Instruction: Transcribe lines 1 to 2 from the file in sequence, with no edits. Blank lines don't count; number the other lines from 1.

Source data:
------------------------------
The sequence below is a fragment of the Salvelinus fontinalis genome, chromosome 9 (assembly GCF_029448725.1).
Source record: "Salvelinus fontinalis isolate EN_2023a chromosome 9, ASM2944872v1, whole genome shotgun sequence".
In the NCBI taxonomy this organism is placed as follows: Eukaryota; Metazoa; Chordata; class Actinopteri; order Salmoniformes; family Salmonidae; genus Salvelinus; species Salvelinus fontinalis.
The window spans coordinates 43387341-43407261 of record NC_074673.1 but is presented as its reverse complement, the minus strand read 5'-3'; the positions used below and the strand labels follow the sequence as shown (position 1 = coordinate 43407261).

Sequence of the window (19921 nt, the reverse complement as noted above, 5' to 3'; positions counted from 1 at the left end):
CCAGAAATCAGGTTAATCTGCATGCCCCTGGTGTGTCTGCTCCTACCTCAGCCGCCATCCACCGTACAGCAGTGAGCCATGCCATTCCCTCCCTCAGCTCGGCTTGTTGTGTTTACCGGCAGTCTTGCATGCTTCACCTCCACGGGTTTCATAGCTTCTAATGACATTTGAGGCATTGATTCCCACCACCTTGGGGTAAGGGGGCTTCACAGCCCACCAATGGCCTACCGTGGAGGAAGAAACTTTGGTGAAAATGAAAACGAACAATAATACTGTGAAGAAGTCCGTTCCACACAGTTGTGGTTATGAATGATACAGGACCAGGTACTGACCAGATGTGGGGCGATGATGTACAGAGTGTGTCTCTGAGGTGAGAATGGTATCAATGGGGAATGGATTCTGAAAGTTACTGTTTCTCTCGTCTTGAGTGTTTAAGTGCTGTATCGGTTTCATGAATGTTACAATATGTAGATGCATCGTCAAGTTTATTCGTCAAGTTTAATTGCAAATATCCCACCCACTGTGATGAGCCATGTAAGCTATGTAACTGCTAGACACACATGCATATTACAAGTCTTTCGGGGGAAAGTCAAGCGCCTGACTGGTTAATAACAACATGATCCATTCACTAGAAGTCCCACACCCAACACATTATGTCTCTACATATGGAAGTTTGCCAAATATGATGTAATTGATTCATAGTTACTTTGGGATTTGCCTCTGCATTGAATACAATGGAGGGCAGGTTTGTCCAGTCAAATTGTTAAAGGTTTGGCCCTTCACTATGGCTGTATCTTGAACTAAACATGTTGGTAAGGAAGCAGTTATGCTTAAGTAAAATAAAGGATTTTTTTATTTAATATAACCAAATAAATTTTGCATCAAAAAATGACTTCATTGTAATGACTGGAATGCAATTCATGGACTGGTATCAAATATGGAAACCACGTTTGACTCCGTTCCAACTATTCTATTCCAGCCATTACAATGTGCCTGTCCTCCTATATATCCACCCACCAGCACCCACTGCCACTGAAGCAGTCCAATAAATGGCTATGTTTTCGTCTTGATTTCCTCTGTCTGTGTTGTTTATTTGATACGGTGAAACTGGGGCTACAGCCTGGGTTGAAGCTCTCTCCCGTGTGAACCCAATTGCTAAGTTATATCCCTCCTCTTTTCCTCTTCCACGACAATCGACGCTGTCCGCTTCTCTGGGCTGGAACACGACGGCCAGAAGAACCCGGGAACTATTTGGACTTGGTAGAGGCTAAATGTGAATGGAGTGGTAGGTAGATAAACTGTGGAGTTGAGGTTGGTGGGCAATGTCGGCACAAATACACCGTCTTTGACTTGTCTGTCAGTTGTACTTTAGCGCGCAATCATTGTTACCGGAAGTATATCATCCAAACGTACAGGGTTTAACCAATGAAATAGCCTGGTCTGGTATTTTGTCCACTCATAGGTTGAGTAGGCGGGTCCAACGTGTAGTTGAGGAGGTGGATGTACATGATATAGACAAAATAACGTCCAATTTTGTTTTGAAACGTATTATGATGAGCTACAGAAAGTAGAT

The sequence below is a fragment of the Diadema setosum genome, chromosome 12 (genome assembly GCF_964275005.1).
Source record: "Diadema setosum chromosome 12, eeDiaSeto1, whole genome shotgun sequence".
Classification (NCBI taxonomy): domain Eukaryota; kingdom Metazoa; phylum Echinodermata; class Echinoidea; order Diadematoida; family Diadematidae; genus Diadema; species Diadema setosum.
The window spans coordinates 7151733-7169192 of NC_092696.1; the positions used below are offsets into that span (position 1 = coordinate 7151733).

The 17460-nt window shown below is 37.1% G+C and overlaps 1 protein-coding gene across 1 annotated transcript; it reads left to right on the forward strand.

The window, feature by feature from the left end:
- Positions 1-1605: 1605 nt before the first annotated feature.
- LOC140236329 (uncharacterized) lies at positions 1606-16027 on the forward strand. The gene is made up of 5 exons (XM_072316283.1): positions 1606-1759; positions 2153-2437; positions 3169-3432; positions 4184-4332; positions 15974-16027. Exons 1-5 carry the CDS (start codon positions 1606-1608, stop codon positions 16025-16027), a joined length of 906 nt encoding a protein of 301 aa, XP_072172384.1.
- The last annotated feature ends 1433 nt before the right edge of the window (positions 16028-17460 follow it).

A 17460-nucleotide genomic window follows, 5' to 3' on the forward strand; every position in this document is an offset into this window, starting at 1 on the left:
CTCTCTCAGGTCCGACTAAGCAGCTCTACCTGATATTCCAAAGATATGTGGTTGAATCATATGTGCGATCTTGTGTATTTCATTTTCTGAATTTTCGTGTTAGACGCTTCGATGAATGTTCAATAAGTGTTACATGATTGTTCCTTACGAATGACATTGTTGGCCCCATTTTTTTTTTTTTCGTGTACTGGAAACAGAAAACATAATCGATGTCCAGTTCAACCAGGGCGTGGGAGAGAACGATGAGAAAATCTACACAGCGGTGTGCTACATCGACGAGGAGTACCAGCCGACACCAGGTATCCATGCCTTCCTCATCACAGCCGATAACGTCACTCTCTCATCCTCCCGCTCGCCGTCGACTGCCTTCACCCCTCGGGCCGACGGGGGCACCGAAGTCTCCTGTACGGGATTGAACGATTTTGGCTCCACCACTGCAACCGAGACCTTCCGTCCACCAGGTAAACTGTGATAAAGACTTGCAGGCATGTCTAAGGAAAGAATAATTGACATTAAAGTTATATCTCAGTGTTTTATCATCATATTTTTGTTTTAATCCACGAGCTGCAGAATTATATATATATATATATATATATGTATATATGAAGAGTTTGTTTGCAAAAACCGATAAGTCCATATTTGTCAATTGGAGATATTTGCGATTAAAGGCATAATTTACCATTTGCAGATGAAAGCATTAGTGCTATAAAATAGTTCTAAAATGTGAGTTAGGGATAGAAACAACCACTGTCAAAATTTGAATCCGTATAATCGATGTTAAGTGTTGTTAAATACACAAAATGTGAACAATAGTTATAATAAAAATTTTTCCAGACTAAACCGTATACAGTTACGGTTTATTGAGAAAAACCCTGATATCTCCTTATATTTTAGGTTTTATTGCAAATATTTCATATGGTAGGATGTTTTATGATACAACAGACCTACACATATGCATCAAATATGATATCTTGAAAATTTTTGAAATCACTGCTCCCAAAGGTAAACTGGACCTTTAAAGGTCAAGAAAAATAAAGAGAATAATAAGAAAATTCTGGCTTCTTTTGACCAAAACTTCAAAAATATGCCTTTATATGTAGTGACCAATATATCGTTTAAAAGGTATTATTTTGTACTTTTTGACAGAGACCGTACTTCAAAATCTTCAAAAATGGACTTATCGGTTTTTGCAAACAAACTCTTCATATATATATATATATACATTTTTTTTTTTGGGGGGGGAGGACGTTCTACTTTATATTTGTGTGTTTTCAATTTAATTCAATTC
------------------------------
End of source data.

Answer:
The sequence below is a fragment of the Salvelinus fontinalis genome, chromosome 9 (assembly GCF_029448725.1).
Source record: "Salvelinus fontinalis isolate EN_2023a chromosome 9, ASM2944872v1, whole genome shotgun sequence".